Op-Ed: The refugee tragedy in our own backyard


Americans are shocked by the surge of refugees in Europe, but we are ignoring the refugee tragedy in our own country.

Thousands of asylum seekers who come to the United States must fight their cases in immigration court, too often from behind bars. More than 41,000 people applied for asylum in the last fiscal year in court, and many eligible individuals likely fail to apply. These refugees are invisible to us because of Department of Homeland Security detention policies.

When people seeking asylum arrive in this country — at land borders, airports or any port of entry — they are often incarcerated in remote detention centers. After fleeing civil war and persecution, they face months or years in prison-like conditions, caught up in a system that more often than not hinders rather than helps them gain the status they deserve.


The recently opened Mesa Verde Detention Facility in Bakersfield is illustrative. It is a privately run 400-bed detention center, one of more than 250 immigration detention facilities nationwide. The vast majority of the detainees at Mesa Verde wish to request asylum, and most will have to win their cases before they will be released. They will “appear” in immigration court, in San Francisco, via video conferencing. Facing a camera, with the judge hundreds of miles away, they will try to navigate the complex laws governing asylum, sharing stories of abuse, torture, persecution and humiliation.

According to the federal government, people seeking asylum, like others facing deportation, do not have the right to an attorney unless they can pay for one or find someone to represent them for free, which isn’t easy. In a study we conducted, we found that only about one-third of the individuals in immigration custody with cases in the San Francisco Immigration Court are represented by a lawyer at any point in their proceedings.

Periodically, a handful of overburdened volunteer attorneys make the five-hour trek to Bakersfield from the Bay Area in an attempt to help. The last trip, in mid-September, demonstrated the futility of this effort.

The lawyers — including one of us — waited in the detention center’s cafeteria. What seemed like a never-ending line of people streamed through the doors, all desperate for help — more than 200 refugees from all over the world: Cameroon, Somalia, the Democratic Republic of Congo, Sudan, Guatemala, Honduras, El Salvador and Mexico. They recounted stories of genital mutilation, assassinations, torture and war in their home countries. In the United States, they were being treated like prisoners: held behind bars, wearing jumpsuits, controlled by guards and with limited access to phones or any communication with the outside world.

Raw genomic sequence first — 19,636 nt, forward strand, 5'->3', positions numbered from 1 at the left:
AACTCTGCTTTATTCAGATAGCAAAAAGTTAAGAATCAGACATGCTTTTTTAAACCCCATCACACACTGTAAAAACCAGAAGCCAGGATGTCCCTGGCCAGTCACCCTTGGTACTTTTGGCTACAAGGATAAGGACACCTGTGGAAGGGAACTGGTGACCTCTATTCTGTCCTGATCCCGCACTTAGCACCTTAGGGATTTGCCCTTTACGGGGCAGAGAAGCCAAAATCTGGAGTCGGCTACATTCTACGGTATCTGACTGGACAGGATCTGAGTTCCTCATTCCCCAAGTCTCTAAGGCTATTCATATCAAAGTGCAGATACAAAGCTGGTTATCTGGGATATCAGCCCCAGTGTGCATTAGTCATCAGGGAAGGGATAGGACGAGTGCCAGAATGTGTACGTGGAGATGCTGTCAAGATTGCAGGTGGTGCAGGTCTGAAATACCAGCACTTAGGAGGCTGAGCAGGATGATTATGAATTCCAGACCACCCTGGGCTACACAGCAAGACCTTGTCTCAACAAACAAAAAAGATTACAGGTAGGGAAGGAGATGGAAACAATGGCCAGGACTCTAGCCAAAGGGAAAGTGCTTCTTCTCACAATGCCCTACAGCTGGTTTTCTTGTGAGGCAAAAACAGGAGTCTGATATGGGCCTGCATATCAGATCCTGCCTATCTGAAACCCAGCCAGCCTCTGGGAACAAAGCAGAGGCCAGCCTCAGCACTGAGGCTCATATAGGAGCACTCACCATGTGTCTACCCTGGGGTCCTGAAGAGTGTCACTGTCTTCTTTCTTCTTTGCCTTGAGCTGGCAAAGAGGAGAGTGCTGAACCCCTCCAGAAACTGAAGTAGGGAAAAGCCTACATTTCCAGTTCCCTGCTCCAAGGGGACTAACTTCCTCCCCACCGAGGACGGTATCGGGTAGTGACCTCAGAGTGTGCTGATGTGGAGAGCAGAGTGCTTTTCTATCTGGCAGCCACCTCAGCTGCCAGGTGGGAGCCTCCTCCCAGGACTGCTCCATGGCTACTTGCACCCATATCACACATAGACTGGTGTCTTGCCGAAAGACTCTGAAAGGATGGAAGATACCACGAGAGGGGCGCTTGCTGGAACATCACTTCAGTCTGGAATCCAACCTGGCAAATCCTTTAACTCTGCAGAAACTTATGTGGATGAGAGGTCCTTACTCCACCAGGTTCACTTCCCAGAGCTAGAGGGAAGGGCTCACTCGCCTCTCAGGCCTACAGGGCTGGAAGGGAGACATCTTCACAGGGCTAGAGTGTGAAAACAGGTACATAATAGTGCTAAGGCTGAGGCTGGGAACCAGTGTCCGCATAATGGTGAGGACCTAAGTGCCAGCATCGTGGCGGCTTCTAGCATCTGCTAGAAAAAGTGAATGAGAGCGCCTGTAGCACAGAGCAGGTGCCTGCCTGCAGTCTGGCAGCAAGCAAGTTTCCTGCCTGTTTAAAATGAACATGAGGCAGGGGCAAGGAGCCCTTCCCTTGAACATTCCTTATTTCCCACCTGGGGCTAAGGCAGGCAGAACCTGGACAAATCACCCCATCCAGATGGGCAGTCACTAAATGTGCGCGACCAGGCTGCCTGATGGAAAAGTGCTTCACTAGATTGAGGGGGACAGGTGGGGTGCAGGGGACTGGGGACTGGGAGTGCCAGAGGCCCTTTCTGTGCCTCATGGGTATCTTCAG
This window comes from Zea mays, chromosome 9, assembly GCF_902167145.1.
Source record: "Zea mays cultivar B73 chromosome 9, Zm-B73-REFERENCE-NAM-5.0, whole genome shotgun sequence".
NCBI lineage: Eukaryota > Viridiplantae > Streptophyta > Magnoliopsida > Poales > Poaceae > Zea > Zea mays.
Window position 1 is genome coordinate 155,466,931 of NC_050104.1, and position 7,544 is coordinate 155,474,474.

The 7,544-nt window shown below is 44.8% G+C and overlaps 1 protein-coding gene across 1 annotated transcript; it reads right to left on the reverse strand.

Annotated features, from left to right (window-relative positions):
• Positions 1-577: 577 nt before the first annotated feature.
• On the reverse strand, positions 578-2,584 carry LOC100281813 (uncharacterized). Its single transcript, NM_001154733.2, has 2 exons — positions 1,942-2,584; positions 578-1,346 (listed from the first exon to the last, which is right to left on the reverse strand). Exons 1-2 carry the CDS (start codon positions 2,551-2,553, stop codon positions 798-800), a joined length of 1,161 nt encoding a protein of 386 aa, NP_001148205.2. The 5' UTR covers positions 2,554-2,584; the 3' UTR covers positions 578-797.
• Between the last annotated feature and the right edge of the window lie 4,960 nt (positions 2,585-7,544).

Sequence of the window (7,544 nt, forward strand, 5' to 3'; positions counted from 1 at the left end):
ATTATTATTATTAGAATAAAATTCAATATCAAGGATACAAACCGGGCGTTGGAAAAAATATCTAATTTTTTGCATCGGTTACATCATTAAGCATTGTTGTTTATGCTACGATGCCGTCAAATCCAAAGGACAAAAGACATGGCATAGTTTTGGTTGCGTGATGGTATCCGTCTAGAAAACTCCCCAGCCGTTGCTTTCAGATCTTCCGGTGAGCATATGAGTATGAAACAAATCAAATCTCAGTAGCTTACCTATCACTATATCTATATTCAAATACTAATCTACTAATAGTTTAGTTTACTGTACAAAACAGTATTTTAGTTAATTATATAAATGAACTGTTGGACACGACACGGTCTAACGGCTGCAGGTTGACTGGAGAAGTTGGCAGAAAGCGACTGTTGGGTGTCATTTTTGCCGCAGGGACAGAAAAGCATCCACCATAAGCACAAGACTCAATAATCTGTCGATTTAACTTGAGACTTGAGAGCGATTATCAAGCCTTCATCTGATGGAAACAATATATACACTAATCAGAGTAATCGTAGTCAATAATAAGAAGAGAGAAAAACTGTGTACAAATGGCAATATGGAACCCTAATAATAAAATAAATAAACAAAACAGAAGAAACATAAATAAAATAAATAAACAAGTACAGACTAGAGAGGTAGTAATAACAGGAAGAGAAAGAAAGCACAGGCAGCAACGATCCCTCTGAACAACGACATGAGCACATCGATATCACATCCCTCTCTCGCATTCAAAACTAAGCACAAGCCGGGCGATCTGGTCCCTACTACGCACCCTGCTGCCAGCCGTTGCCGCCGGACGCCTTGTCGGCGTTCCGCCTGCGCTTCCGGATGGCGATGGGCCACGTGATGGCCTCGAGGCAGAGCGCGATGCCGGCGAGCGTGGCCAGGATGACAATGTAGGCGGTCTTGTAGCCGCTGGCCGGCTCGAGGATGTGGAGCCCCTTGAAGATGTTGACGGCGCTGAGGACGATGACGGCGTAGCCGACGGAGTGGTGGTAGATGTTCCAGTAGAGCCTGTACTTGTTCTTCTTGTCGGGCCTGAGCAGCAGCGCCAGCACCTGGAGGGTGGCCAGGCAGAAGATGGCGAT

The volunteer attorneys were permitted to provide a brief orientation on the law, but the need for further assistance was overwhelming. Bay Area nonprofits and clinics had the resources to fully represent no more than one or two of the detainees. The rest would have to make do with a handout optimistically titled “How to Apply for Asylum.”

One woman from Central America turned in her blank 10-page asylum application to a lawyer in defeat. “I guess I have no right to apply for asylum here; you should take this,” she said, pushing the papers across the table. “No, no, you need to fill it out and turn it into the judge,” the lawyer said. “Well, I don’t read English. Can you fill it out with me?” Looking at the long line of other refugees, the lawyer had to say no. She replied, “Well then I guess refugees have no rights here.” Her words stung, but she wasn’t exactly wrong.


We have seen many people give up their asylum cases. They make the impossible decision to return to persecution or torture because there is nobody to help them here. Locked in a cell, unable to read or write in English, without the help of a lawyer, they have no hope. As one former prisoner said, “It’s like handing us a scalpel and anesthesia and asking us to perform our own surgery; it’s impossible.”

It isn’t impossible to be granted asylum without an attorney, but the statistics are not promising. Our study showed that detained individuals facing deportation in San Francisco Immigration Court are three times more likely to win their cases if they have representation. But no public or private funder has stepped up to provide that assistance, and efforts like the volunteers in Bakersfield simply don’t have the capacity to address even a small proportion of the need.

If remoteness of detention, and the isolation of asylum seekers, is meant to render the United States’ refugee crisis invisible, that calculation has prevailed. Worse, if the U.S. detention system is set up to coerce refugees not to apply for asylum, it is succeeding.

Holly Cooper is a lecturer and associate director of the Immigration Law Clinic at the UC Davis School of Law. Jayashri Srikantiah is a professor of law and director of the Immigrants’ Rights Clinic at Stanford Law School.

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